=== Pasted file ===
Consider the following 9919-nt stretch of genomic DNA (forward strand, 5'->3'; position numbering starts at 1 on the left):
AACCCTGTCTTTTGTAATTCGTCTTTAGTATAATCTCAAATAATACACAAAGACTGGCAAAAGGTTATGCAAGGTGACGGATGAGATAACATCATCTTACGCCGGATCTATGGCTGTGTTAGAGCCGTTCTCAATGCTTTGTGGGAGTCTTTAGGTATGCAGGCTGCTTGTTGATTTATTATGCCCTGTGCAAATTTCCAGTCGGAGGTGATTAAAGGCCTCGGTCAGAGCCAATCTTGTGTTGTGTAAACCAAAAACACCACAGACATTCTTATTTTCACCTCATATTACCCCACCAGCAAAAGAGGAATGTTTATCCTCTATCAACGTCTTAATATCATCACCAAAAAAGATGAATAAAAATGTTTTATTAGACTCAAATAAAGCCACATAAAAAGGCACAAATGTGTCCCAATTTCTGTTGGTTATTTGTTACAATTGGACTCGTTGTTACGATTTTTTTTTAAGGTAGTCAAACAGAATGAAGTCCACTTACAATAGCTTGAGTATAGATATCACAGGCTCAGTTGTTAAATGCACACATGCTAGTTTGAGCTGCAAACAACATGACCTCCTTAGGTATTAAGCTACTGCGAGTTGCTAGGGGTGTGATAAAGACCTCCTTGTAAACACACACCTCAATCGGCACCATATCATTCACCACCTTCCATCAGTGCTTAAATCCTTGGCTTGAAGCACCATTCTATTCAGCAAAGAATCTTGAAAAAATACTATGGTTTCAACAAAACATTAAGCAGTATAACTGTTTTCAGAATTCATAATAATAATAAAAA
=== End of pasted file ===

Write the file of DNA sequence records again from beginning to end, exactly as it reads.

Consider the following 9919-nt stretch of genomic DNA (forward strand, 5'->3'; position numbering starts at 1 on the left):
AACCCTGTCTTTTGTAATTCGTCTTTAGTATAATCTCAAATAATACACAAAGACTGGCAAAAGGTTATGCAAGGTGACGGATGAGATAACATCATCTTACGCCGGATCTATGGCTGTGTTAGAGCCGTTCTCAATGCTTTGTGGGAGTCTTTAGGTATGCAGGCTGCTTGTTGATTTATTATGCCCTGTGCAAATTTCCAGTCGGAGGTGATTAAAGGCCTCGGTCAGAGCCAATCTTGTGTTGTGTAAACCAAAAACACCACAGACATTCTTATTTTCACCTCATATTACCCCACCAGCAAAAGAGGAATGTTTATCCTCTATCAACGTCTTAATATCATCACCAAAAAAGATGAATAAAAATGTTTTATTAGACTCAAATAAAGCCACATAAAAAGGCACAAATGTGTCCCAATTTCTGTTGGTTATTTGTTACAATTGGACTCGTTGTTACGATTTTTTTTTAAGGTAGTCAAACAGAATGAAGTCCACTTACAATAGCTTGAGTATAGATATCACAGGCTCAGTTGTTAAATGCACACATGCTAGTTTGAGCTGCAAACAACATGACCTCCTTAGGTATTAAGCTACTGCGAGTTGCTAGGGGTGTGATAAAGACCTCCTTGTAAACACACACCTCAATCGGCACCATATCATTCACCACCTTCCATCAGTGCTTAAATCCTTGGCTTGAAGCACCATTCTATTCAGCAAAGAATCTTGAAAAAATACTATGGTTTCAACAAAACATTAAGCAGTATAACTGTTTTCAGAATTCATAATAATAATAAAAA